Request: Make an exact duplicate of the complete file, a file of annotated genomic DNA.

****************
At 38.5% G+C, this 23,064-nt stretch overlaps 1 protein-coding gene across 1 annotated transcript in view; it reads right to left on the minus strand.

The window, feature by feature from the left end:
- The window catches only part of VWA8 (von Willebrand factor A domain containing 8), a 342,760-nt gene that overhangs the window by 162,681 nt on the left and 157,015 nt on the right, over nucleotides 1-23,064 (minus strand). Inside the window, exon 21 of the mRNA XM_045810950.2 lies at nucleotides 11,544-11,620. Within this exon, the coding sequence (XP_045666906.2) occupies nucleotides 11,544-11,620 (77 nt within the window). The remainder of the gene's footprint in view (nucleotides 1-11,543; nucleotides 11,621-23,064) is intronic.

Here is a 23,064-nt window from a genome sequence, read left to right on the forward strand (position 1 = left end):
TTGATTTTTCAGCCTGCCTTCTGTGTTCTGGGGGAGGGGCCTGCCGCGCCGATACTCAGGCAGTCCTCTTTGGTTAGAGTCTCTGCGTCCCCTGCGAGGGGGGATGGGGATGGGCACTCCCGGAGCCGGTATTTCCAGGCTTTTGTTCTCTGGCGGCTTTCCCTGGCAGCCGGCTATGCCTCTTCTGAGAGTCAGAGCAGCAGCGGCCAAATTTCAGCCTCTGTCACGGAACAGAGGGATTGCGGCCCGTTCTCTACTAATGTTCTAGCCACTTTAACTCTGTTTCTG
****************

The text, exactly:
At 38.5% G+C, this 23,064-nt stretch overlaps 1 protein-coding gene across 1 annotated transcript in view; it reads right to left on the minus strand.

The window, feature by feature from the left end:
- The window catches only part of VWA8 (von Willebrand factor A domain containing 8), a 342,760-nt gene that overhangs the window by 162,681 nt on the left and 157,015 nt on the right, over nucleotides 1-23,064 (minus strand). Inside the window, exon 21 of the mRNA XM_045810950.2 lies at nucleotides 11,544-11,620. Within this exon, the coding sequence (XP_045666906.2) occupies nucleotides 11,544-11,620 (77 nt within the window). The remainder of the gene's footprint in view (nucleotides 1-11,543; nucleotides 11,621-23,064) is intronic.

Here is a 23,064-nt window from a genome sequence, read left to right on the forward strand (position 1 = left end):
TTGATTTTTCAGCCTGCCTTCTGTGTTCTGGGGGAGGGGCCTGCCGCGCCGATACTCAGGCAGTCCTCTTTGGTTAGAGTCTCTGCGTCCCCTGCGAGGGGGGATGGGGATGGGCACTCCCGGAGCCGGTATTTCCAGGCTTTTGTTCTCTGGCGGCTTTCCCTGGCAGCCGGCTATGCCTCTTCTGAGAGTCAGAGCAGCAGCGGCCAAATTTCAGCCTCTGTCACGGAACAGAGGGATTGCGGCCCGTTCTCTACTAATGTTCTAGCCACTTTAACTCTGTTTCTG